This is going to be a longer post as we go through the middle of Revelation, but I liked the big-picture view that Chip Ingram presented as he went through it. I understood it so much more clearly, and I liked the way he kept the central message of hope in focus.
As Chip summarized, “This shows us we can endure anything when we look at today’s struggles in the light of tomorrow’s certainty.”
I know my day-to-day struggles are nothing close to what the early church suffered, but that doesn’t mean my life is easy. By understanding what’s to come, I have more hope in the midst of everything going on in the world around us. I don’t need to be afraid for my children or the future, even when it gets hard. I can trust that God has a plan for all of us, and pray that God opens their hearts to His truth, too!
Recap and Overview
Before walking through chapters 6–18, Chip provided a quick recap of the previous chapters:
- Chapter 1: A picture of Jesus
- Chapter 2–3: What Jesus expects from His followers.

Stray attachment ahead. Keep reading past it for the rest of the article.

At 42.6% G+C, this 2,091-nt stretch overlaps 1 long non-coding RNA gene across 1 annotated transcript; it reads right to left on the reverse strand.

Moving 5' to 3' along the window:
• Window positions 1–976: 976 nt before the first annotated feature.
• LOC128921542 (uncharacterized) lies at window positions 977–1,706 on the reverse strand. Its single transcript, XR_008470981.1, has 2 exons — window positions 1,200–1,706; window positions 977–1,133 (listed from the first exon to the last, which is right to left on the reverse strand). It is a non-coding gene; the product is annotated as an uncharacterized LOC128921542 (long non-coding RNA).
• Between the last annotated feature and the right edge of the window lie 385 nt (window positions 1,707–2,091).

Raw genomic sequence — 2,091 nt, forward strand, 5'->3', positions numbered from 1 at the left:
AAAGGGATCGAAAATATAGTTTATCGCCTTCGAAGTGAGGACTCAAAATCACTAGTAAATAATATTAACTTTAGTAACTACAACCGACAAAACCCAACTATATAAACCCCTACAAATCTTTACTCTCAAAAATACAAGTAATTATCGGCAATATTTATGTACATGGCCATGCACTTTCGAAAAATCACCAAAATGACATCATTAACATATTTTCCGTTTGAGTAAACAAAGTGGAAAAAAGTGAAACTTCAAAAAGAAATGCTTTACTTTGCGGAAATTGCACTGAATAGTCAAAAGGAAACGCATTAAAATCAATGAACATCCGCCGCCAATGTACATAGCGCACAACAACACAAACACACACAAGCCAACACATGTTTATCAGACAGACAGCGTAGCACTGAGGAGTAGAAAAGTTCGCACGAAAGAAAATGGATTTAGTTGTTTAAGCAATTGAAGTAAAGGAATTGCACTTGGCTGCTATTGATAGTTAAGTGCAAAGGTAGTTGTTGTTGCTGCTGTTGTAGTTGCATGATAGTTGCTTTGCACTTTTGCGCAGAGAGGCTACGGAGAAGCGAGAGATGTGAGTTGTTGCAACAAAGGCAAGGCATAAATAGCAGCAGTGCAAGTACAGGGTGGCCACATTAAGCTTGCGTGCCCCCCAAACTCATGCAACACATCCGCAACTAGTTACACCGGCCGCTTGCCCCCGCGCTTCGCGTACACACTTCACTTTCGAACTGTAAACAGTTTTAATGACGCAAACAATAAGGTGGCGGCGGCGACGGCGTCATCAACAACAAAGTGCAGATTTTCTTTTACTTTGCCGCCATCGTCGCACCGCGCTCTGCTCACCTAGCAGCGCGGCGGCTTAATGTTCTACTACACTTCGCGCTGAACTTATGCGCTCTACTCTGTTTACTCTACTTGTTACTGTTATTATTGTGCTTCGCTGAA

- Chapters 4–5 : This is the one on the throne. He holds the scroll and justice will be revealed.
Based on my notes from Chip’s sermon, I created a brief outline of this section. The visual helped me understand how everything fits together.
As we go through the seven seals, we can see that the judgment increases with intensity. They start with humans’ evil deeds, continue with natural disasters and demons, and culminate with Satan himself.
Seal 1: The white horse with a crown on his head, bow in his hand, and no arrows. This is the antichrist, who brings false peace.
Seal 2: The red horse takes peace from the earth and creates war.
Seal 3: The black horse’s rider is holding a pair of scales and indicates there will be a great famine.
Seal 4: The pale horse is carrying a rider named Death. Millions will die by the sword, plagues, famine, and wild beasts.
Seal 5: The souls of the martyrs are told they need to wait a little longer until judgment, until all their fellow servants have been martyred as they were.
Seal 6: There’s a great earthquake. The sun turns black, the moon turns red as blood, stars fall, the sky rolls up like a scroll, and mountains and islands are removed. Then John sees everyone hiding and hears them calling that they wish they could die.